Wahguyhe Peak is a forest hike which becomes increasingly steep and challenging as it approaches the summit that contains perhaps the most impressive views in the Grapevine Mountains.  Difficulties encountered on the hike include having the proper HC (or better yet 4WD) vehicle to reach the starting point at the camping area on Phinney Canyon Rd., good route-finding abilities while navigating through the forest, and the patience and ability to deal with a 1,000-foot scree climb on loose rocks.  A topographical map of the hiking route can be found by clicking on the button above.  GPS coordinates for the camping area (starting point) used for the hike are 36.954635, -117.109018.  GPS coordinates for the beginning of the hillside climb are 36.946974, -117.110270.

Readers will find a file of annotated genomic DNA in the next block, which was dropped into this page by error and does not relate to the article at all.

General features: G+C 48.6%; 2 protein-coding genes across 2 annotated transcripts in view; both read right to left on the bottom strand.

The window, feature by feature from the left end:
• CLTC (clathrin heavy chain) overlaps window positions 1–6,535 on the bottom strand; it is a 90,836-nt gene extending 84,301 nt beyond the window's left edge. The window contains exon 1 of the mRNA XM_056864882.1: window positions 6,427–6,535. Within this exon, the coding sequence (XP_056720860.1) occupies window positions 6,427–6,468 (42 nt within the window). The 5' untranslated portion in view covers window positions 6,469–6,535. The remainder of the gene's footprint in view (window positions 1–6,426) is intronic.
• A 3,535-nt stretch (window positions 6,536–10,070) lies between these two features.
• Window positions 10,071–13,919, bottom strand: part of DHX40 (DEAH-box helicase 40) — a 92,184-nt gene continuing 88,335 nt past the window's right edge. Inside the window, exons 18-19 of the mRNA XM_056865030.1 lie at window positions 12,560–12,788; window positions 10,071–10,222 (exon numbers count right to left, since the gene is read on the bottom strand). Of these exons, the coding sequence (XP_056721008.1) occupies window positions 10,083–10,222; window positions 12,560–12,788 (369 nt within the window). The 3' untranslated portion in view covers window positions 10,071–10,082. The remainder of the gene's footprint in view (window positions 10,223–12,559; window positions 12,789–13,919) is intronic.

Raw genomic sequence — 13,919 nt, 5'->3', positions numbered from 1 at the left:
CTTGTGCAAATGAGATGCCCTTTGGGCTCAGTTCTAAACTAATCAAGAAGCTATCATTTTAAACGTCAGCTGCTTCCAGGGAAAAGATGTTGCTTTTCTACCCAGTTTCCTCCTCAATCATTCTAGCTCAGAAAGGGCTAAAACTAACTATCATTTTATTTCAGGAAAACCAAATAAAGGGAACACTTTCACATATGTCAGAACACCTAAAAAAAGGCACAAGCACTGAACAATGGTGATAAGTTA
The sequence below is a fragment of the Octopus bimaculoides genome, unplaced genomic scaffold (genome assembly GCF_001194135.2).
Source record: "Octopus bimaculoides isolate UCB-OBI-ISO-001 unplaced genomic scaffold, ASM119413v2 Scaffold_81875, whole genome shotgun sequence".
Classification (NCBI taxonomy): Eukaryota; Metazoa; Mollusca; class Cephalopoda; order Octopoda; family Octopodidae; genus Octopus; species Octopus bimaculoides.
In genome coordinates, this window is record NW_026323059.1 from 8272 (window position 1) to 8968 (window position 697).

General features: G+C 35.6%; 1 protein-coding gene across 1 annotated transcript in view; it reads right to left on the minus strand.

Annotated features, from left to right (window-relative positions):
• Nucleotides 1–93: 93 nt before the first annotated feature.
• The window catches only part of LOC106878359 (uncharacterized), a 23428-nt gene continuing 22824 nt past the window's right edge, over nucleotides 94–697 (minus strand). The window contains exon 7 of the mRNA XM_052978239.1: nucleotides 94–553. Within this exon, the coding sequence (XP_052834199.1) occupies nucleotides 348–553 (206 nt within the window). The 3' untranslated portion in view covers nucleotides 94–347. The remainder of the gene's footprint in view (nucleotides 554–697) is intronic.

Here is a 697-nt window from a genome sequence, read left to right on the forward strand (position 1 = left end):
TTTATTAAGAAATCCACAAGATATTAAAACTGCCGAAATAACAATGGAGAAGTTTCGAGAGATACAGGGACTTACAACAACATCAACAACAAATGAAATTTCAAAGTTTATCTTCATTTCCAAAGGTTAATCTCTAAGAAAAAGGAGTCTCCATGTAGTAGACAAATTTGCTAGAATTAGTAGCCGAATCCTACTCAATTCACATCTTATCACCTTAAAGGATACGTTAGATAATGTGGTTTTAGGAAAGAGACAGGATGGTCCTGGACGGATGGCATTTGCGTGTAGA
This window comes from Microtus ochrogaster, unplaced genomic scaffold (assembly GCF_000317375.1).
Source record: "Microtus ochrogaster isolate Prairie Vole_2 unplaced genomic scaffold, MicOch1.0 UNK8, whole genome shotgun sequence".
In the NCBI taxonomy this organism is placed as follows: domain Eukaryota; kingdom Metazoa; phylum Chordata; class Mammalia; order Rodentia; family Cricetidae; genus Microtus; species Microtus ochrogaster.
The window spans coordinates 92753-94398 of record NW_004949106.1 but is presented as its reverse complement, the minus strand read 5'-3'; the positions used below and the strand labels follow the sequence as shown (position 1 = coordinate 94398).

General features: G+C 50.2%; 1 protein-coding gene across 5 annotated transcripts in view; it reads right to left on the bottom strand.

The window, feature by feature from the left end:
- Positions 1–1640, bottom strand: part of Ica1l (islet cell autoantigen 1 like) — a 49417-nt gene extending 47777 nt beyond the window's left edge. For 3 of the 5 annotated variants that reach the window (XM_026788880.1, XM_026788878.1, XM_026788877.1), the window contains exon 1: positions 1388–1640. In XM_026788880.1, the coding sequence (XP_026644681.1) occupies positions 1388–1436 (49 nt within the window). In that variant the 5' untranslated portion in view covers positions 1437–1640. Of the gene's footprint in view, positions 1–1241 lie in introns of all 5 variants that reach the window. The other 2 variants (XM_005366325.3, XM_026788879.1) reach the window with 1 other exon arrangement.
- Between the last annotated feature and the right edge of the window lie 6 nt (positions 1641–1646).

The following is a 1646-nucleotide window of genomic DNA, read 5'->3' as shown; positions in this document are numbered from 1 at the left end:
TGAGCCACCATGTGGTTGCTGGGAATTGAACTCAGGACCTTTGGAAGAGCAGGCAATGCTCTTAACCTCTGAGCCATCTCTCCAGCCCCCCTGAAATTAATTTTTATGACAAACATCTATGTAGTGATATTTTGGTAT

In June of 2018, I decided to take an unscheduled trip to Death Valley for a weekend of hiking with my friend Tobin.  Being that the weather was already too hot for most of the park, I settled on spending a couple of nights at the informal campground area up Phinney Canyon.  Having driven up Phinney Canyon Road on two previous occasions, I knew that the area was located high in the mountains and I figured the temperatures would be low enough to enjoy it.  The informal campground is located at 6,700 feet in elevation, and as things turned out, the weather was nearly perfect.  Days were cool in the mornings and warm in the afternoons, and nights were fairly cold.  I even woke up a few times at night because I was too cold despite having a warm sleeping bag.  This was in stark contrast to temperatures at Furnace Creek, where it was 114 F on one of the days.  Spending parts of three days in Phinney Canyon, it really increased my appreciation for that entire area located high in the eastern Grapevine Mountains.  The area is just incredibly beautiful, being covered by a thick pine forest.  Numerous birds including hummingbirds could be found in the trees all around camp, and the sound of coyotes howling could be heard at night.  The stars were bright and beautiful as I sat outside after dark and enjoyed the peaceful surroundings.  And we had the entire area to ourselves, as we didn't see any other hikers or campers all weekend.  One of the unique aspects of Phinney Canyon is that five major hikes start there.  The five hikes (in order of popularity) are Grapevine Peak, Wahguyhe Peak, Mount Palmer, Upper Moonlight Canyon, and Coyote BM.  Prior to this trip, I had not done the two most popular hikes listed -- Grapevine Peak and Wahguyhe Peak.  So that was the objective for this trip.  We started with Wahguyhe Peak.  Wahguyhe Peak is one of the most distinct peaks in Death Valley.  The cone shape of its summit is visible from many areas of the park and is instantly recognizable when looking at the Grapevine Mountains.  Wahguyhe Peak also has one of the most unique names.  Regarding the name Wahguyhe, one reference material states that the name may be from Panamint waa-kko'e, or "pinyon-pine summit".  So how is the name pronounced?  Most hikers today pronounce it just like it is written: Wah-guy-he.  However, reference materials state that it should be pronounced Wah-gie.  So some of the letters are silent and not meant to be spoken.  Regardless, the name is definitely an interesting one.